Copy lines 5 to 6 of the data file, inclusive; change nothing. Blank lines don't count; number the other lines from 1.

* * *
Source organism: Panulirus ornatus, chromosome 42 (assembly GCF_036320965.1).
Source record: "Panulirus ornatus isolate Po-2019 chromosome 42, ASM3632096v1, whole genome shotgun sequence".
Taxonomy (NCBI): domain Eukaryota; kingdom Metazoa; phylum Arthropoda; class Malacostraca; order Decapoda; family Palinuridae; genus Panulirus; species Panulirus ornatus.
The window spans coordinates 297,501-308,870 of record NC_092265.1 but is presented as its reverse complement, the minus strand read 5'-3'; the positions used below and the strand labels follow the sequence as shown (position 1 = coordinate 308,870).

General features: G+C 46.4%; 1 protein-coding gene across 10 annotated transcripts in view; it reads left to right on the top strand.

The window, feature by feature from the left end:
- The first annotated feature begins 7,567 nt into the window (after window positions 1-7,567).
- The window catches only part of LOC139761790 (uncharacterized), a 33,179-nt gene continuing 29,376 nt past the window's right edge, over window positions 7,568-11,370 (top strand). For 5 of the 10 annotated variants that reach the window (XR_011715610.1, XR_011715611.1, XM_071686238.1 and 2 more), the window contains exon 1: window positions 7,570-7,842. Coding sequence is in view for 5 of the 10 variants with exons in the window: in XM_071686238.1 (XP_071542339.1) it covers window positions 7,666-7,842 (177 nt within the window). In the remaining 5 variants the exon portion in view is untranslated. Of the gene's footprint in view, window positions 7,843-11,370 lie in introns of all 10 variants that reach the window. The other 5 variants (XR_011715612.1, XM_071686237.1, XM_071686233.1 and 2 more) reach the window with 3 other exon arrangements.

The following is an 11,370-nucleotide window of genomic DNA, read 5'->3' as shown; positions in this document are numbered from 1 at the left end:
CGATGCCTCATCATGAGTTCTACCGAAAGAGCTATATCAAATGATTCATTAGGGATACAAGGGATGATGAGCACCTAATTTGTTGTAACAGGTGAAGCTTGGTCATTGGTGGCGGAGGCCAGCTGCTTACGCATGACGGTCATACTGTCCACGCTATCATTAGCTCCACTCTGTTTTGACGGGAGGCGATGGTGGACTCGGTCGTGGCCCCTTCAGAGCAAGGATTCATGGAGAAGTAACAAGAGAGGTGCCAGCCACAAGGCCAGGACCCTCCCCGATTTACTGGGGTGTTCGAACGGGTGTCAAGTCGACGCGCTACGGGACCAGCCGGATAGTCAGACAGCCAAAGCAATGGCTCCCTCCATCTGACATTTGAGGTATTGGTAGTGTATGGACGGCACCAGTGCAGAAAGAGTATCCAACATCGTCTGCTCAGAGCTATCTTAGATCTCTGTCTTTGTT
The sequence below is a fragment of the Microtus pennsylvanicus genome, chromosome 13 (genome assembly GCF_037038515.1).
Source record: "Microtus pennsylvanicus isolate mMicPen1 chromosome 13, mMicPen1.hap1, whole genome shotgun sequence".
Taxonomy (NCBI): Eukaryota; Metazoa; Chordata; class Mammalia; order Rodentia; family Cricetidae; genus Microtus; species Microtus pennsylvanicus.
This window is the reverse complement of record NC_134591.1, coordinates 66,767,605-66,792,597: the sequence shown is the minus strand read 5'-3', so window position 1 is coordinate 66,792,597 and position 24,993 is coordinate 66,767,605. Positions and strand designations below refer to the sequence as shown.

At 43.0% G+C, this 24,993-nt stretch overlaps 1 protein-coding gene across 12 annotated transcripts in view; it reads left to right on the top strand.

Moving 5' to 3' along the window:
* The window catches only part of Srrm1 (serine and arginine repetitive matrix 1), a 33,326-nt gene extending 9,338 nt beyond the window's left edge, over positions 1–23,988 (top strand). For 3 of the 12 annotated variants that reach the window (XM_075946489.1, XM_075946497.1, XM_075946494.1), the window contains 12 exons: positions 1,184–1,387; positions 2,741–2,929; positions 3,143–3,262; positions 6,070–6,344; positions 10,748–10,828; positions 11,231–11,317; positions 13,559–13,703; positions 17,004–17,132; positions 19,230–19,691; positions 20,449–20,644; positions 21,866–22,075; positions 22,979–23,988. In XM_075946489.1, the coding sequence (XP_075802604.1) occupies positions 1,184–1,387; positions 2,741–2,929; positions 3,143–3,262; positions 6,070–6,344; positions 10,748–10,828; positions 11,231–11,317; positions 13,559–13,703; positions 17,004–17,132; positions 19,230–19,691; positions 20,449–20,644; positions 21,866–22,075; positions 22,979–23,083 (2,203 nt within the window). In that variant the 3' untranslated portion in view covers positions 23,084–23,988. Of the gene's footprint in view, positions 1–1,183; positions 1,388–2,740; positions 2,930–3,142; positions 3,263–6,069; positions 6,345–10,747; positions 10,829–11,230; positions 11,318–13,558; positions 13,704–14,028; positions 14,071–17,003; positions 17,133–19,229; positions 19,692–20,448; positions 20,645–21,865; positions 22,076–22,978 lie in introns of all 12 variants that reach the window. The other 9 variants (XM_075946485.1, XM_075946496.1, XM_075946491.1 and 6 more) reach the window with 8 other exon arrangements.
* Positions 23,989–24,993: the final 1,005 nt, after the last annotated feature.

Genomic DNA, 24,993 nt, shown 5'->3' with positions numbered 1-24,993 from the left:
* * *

General features: G+C 46.4%; 1 protein-coding gene across 10 annotated transcripts in view; it reads left to right on the top strand.

The window, feature by feature from the left end: